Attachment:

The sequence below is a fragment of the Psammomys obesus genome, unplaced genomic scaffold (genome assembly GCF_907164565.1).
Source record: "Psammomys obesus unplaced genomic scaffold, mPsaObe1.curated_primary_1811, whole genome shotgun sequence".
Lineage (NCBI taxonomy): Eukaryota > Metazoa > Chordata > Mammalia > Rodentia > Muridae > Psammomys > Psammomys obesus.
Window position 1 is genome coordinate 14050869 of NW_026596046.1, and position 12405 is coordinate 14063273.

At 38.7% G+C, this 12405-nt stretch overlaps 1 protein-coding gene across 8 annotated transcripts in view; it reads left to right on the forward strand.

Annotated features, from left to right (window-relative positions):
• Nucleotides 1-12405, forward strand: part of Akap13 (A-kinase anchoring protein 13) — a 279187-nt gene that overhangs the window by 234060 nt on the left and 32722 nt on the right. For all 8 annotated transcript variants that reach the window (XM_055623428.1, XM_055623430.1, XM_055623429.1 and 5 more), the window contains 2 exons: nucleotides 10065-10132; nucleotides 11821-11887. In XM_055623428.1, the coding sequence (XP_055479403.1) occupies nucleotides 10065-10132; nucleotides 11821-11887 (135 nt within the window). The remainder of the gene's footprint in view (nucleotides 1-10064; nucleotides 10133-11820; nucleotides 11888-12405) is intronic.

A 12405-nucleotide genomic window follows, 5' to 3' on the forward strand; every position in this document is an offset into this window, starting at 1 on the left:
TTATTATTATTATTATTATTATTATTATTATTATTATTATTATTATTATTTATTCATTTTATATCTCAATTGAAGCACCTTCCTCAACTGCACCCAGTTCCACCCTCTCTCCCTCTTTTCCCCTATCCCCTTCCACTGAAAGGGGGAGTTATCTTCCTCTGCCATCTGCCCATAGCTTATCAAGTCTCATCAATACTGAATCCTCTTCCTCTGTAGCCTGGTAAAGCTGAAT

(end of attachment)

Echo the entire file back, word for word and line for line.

The sequence below is a fragment of the Psammomys obesus genome, unplaced genomic scaffold (genome assembly GCF_907164565.1).
Source record: "Psammomys obesus unplaced genomic scaffold, mPsaObe1.curated_primary_1811, whole genome shotgun sequence".
Lineage (NCBI taxonomy): Eukaryota > Metazoa > Chordata > Mammalia > Rodentia > Muridae > Psammomys > Psammomys obesus.
Window position 1 is genome coordinate 14050869 of NW_026596046.1, and position 12405 is coordinate 14063273.

At 38.7% G+C, this 12405-nt stretch overlaps 1 protein-coding gene across 8 annotated transcripts in view; it reads left to right on the forward strand.

Annotated features, from left to right (window-relative positions):
• Nucleotides 1-12405, forward strand: part of Akap13 (A-kinase anchoring protein 13) — a 279187-nt gene that overhangs the window by 234060 nt on the left and 32722 nt on the right. For all 8 annotated transcript variants that reach the window (XM_055623428.1, XM_055623430.1, XM_055623429.1 and 5 more), the window contains 2 exons: nucleotides 10065-10132; nucleotides 11821-11887. In XM_055623428.1, the coding sequence (XP_055479403.1) occupies nucleotides 10065-10132; nucleotides 11821-11887 (135 nt within the window). The remainder of the gene's footprint in view (nucleotides 1-10064; nucleotides 10133-11820; nucleotides 11888-12405) is intronic.

A 12405-nucleotide genomic window follows, 5' to 3' on the forward strand; every position in this document is an offset into this window, starting at 1 on the left:
TTATTATTATTATTATTATTATTATTATTATTATTATTATTATTATTATTTATTCATTTTATATCTCAATTGAAGCACCTTCCTCAACTGCACCCAGTTCCACCCTCTCTCCCTCTTTTCCCCTATCCCCTTCCACTGAAAGGGGGAGTTATCTTCCTCTGCCATCTGCCCATAGCTTATCAAGTCTCATCAATACTGAATCCTCTTCCTCTGTAGCCTGGTAAAGCTGAAT